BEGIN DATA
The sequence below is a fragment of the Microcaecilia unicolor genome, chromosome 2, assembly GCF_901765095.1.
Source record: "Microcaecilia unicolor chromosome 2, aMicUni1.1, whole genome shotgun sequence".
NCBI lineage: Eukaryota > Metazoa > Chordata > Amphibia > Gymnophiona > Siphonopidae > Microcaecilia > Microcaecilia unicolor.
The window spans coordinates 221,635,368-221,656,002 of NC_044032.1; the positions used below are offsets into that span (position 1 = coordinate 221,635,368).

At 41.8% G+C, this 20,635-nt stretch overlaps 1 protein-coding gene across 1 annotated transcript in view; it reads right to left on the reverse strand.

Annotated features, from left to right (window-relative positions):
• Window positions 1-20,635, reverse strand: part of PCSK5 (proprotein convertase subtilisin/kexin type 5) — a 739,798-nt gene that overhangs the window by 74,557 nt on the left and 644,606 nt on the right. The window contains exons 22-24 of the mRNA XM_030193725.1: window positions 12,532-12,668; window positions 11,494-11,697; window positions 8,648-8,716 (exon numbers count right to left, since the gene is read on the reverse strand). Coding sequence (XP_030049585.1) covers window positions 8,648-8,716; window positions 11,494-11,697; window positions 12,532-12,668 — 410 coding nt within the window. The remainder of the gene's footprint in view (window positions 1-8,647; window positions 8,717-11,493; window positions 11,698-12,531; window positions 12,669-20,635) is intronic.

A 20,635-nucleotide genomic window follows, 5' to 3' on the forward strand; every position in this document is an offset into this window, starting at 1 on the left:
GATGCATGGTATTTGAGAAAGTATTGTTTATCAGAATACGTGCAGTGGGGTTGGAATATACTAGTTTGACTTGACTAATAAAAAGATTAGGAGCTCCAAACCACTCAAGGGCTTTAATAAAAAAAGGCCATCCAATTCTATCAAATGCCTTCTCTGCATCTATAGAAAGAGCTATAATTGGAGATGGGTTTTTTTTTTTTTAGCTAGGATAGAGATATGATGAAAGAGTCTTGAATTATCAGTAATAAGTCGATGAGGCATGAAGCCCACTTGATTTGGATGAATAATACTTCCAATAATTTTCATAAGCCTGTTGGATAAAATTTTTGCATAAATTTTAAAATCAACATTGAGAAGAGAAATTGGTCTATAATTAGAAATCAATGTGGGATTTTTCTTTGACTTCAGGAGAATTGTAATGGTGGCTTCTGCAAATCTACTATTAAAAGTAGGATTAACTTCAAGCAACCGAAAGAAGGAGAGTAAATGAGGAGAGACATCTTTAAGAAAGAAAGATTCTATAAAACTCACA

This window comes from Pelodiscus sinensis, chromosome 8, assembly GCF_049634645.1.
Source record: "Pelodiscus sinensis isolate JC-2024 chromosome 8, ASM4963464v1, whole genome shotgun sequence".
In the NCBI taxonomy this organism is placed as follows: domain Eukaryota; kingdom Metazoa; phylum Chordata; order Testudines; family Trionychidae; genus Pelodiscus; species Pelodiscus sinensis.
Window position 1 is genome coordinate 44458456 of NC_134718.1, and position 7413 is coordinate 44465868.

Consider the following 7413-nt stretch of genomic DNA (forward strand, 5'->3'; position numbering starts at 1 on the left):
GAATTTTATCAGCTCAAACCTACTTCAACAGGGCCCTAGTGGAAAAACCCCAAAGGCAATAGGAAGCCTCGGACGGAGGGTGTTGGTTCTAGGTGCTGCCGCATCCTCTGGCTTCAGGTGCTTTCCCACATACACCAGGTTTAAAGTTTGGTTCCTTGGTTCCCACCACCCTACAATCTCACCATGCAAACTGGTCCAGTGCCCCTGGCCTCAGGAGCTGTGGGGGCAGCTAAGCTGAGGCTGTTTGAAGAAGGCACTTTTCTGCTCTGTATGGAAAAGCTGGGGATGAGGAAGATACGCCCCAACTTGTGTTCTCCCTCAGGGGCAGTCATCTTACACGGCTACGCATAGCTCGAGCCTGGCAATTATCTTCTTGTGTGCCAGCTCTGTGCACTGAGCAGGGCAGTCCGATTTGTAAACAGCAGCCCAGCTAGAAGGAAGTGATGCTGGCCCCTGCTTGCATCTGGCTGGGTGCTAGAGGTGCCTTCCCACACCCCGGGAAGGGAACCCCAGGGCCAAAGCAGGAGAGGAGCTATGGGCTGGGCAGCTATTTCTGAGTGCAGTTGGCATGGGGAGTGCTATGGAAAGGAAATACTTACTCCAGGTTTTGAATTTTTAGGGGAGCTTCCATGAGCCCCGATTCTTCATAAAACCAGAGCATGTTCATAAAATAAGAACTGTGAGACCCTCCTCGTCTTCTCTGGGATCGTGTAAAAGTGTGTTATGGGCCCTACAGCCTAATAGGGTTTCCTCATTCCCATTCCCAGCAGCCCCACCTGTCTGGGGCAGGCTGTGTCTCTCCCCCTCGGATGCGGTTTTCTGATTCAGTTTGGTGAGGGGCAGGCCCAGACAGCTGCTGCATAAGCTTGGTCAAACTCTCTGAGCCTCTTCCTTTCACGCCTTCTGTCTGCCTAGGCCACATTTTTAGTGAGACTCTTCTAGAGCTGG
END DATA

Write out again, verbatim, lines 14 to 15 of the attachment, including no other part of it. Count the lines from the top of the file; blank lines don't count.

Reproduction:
Consider the following 7413-nt stretch of genomic DNA (forward strand, 5'->3'; position numbering starts at 1 on the left):
GAATTTTATCAGCTCAAACCTACTTCAACAGGGCCCTAGTGGAAAAACCCCAAAGGCAATAGGAAGCCTCGGACGGAGGGTGTTGGTTCTAGGTGCTGCCGCATCCTCTGGCTTCAGGTGCTTTCCCACATACACCAGGTTTAAAGTTTGGTTCCTTGGTTCCCACCACCCTACAATCTCACCATGCAAACTGGTCCAGTGCCCCTGGCCTCAGGAGCTGTGGGGGCAGCTAAGCTGAGGCTGTTTGAAGAAGGCACTTTTCTGCTCTGTATGGAAAAGCTGGGGATGAGGAAGATACGCCCCAACTTGTGTTCTCCCTCAGGGGCAGTCATCTTACACGGCTACGCATAGCTCGAGCCTGGCAATTATCTTCTTGTGTGCCAGCTCTGTGCACTGAGCAGGGCAGTCCGATTTGTAAACAGCAGCCCAGCTAGAAGGAAGTGATGCTGGCCCCTGCTTGCATCTGGCTGGGTGCTAGAGGTGCCTTCCCACACCCCGGGAAGGGAACCCCAGGGCCAAAGCAGGAGAGGAGCTATGGGCTGGGCAGCTATTTCTGAGTGCAGTTGGCATGGGGAGTGCTATGGAAAGGAAATACTTACTCCAGGTTTTGAATTTTTAGGGGAGCTTCCATGAGCCCCGATTCTTCATAAAACCAGAGCATGTTCATAAAATAAGAACTGTGAGACCCTCCTCGTCTTCTCTGGGATCGTGTAAAAGTGTGTTATGGGCCCTACAGCCTAATAGGGTTTCCTCATTCCCATTCCCAGCAGCCCCACCTGTCTGGGGCAGGCTGTGTCTCTCCCCCTCGGATGCGGTTTTCTGATTCAGTTTGGTGAGGGGCAGGCCCAGACAGCTGCTGCATAAGCTTGGTCAAACTCTCTGAGCCTCTTCCTTTCACGCCTTCTGTCTGCCTAGGCCACATTTTTAGTGAGACTCTTCTAGAGCTGG